Inside Politics

Exit Interview: Liberal Dan McTeague

With his defeat in the riding of Pickering-Scarborough East, the May 2 election put an end to a long run on Parliament Hill for Liberal Dan McTeague who was first elected in 1993.

During his time in Ottawa, McTeague developed a reputation as an advocate for consumers and Canadians abroad. He began to specialize in that latter role in 2003 when he was appointed parliamentary secretary to the minister of foreign affairs. He filled that role until the Liberals lost power in 2006. More recently, McTeague has devoted time to a website that keeps Canadians informed about gas prices, something he plans to spend more time on now.

McTeague is among 43 Liberals who lost their seats in the election. He spoke to CBC News while on Parliament Hill on Wednesday, right after finishing his last caucus meeting with his former colleagues. He recalled some highlights and low points in his political career and talked about what lies ahead now that his time as an MP has drawn to a close.

Q: What accomplishment in Parliament are you most proud of?

A: Passing several bills as a private member into law, apparently historically more than any MP in history -- the National Organ Donor Day, making high speed pursuits a criminal offence, the first time a backbencher had amended the Criminal Code ...but most of all, I think the humility of having served my constituents six times in a row and being here for almost 18 years.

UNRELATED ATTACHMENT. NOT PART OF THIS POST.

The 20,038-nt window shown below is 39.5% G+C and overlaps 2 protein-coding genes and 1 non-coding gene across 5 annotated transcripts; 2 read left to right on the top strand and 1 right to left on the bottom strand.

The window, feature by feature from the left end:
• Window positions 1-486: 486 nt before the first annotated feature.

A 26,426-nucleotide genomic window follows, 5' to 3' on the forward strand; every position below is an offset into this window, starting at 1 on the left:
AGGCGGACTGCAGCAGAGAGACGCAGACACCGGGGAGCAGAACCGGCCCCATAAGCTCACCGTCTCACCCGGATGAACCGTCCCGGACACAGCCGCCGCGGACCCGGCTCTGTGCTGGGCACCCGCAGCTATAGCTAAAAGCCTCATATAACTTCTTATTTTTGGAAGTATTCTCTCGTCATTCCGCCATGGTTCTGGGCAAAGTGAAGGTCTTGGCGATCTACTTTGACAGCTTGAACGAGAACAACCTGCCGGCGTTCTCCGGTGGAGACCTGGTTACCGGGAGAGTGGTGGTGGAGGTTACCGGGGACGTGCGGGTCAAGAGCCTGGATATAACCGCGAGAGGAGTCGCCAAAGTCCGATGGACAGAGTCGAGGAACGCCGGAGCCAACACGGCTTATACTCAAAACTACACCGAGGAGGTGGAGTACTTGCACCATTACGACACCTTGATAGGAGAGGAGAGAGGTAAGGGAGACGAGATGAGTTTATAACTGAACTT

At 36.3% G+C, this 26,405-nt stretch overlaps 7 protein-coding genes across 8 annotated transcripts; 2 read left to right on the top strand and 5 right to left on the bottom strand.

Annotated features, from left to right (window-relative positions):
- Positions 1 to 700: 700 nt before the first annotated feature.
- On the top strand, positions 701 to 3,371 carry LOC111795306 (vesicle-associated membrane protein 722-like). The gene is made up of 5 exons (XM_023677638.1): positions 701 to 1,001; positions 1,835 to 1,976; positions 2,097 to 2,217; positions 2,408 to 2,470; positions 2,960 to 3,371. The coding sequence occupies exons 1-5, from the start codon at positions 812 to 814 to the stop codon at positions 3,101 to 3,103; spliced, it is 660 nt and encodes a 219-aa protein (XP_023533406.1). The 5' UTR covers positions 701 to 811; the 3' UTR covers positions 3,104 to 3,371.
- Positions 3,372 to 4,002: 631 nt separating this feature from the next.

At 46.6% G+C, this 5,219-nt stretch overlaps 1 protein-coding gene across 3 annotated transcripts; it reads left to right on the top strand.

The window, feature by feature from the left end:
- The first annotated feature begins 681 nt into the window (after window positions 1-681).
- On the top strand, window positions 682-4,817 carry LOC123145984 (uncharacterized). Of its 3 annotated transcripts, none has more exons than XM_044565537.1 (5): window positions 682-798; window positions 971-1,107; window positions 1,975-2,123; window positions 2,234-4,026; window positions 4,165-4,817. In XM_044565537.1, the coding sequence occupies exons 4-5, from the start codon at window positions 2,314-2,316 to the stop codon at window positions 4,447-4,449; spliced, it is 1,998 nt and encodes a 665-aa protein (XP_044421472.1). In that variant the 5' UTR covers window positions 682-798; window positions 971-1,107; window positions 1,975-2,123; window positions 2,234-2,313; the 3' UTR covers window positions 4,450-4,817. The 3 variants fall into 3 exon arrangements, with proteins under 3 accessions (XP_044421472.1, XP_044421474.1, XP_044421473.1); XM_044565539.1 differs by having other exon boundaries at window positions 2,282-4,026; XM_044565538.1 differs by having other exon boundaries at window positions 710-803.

Q: What was the low-point during your time in Parliament?

A: There were a lot. I think the low-point had to be when I was no longer able to help Canadians abroad.

Q: What is your advice for incoming MPs?

A: Work hard. Remember that this place belongs to the people of Canada, it belongs to your constituents, and good or bad, no matter what the outcome, treat it as a privilege and an honour that those who fought for the great freedoms of this country ... expect us to do our very best. It's a very daunting place but it's also a very forgiving place, people will always reward good, hard work.

Q: As you leave, how do you feel about Parliament?

A: This is the greatest democracy in the world, in the greatest country in the world and the future is very bright for Canada. My view and my hope is that the future Canadians who might happen to chance upon these comments, get an opportunity to run for public office and realize that anybody, any Canadian is entitled. They own this place. This is their country if they want to represent it, the opportunities are always there.

I've been given a great honour and a great privilege. It's time for someone else.

Q: What's next?

A: We'll see what the future holds but I've done my public service and now it's time to invest in my private life and my five children, all under 13 ...and a wife who has never known me outside of the context of politics. It's time to spend a bit more investment in their constituency needs.
I'm an open book right now. I am pursuing continuing to help Canadians save several hundreds of dollars a year by predicting the price of fuel. I plan to expand that to more cities across Canada and now that I have the time and freedom I can pretty much make this what I've always dreamed it would be and that's an opportunity for people to make greater consumer choices and be better informed rather than the status quo.

Comments are closed.